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We’re taking a short break for the month of August so we can plan for the new season. We’ve got a lot up our sleeves and we can’t wait to tell you about it. Look for us in September for some big announcements. See you then!

tan mom

Watching the heinous dumpster fire that is the American news these days, sometimes it’s nice to reminisce about a more innocently crispy orange-faced villain from the news cycle’s simpler times. Remember Patricia Krentil, a.k.a Tan Mom? Her fifteen minutes of fame may have been shorter than her toddler’s sessions in the tanning bed, but boy did she leave behind a legacy.

For starters, her attempt to cling to fame with this insanely ill-conceived music video:

And her gay porn cameo.

And the amazing Jaimie Warren self portrait she inspired:

Self-portrait as Tanning booth Mom/Self-portrait as Necronomicon in Tanning Booth Mom Totally Looks like Necronomicon by MDFification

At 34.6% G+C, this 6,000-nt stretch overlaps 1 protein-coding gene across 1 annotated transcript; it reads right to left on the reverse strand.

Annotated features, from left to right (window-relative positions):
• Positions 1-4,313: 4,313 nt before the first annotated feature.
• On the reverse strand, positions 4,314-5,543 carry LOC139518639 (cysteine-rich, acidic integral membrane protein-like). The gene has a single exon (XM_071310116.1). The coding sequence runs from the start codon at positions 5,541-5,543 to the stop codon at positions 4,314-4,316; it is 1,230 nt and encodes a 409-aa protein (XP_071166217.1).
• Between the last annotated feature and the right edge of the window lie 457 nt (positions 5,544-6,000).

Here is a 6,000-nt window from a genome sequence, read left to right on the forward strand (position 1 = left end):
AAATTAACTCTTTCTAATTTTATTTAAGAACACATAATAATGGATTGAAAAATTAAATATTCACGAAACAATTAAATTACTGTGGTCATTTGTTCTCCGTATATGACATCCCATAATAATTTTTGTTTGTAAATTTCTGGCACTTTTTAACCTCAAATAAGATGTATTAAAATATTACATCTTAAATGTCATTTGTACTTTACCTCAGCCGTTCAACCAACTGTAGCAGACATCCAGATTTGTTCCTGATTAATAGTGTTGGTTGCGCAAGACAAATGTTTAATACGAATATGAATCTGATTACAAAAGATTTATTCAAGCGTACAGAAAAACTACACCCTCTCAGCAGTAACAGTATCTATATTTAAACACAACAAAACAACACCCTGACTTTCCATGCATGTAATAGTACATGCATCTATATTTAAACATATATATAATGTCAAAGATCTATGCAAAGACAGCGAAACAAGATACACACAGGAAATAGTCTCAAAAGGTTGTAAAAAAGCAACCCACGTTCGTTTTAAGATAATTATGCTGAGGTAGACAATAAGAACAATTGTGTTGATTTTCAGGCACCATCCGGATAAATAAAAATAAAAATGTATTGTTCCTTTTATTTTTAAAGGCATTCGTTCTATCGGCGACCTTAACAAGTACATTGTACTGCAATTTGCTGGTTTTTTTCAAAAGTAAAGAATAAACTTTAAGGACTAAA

Self-portrait as Tanning booth Mom/Self-portrait as Necronomicon in Tanning Booth Mom Totally Looks like Necronomicon by MDFification

Oh Tan Mom, I’d say you could adopt me, but I don’t think social services would let you.

Post image for L.A. Art Diary: The Final Entry

In his final L.A. Art Diary post, Michael Anthony Farley explains why he can’t live in Los Angeles, even though it seems like everyone else is these days.

Post image for Highlights From The Marciano Collection

The Marciano Art Foundation has been the biggest pleasant surprise of 2017. As I’ve mentioned on the blog before, the new museum, funded by the GUESS Jeans fortune, delivers big-time with site-specific special projects from Jim Shaw and Ryan Trecartin and Lizzie Fitch. Those installations are so enthusiasm-inspiring it’s almost easy to overlook the “quieter” collection itself, on display mainly in the third floor galleries.

That would be a mistake, because the collection—the bones of the Marciano Art Foundation—has been curated in such a satisfying , thoughtfully-paced manner that the viewing experience stays engaging throughout. That’s a rarity, unfortunately, in so many hangs of private collections, which tend not to have a specific focus beyond showing off their holdings. Here, though, there are narrative interests evident in the Marcianos’ collection, perhaps highlighted by the apocalyptic nature of the Jim Shaw show and the site-specific “behind-the-scenes” vibe of the Trecartin/Fitch collaboration—namely an interest in social tension or upheaval and works that reveal their process, respectively.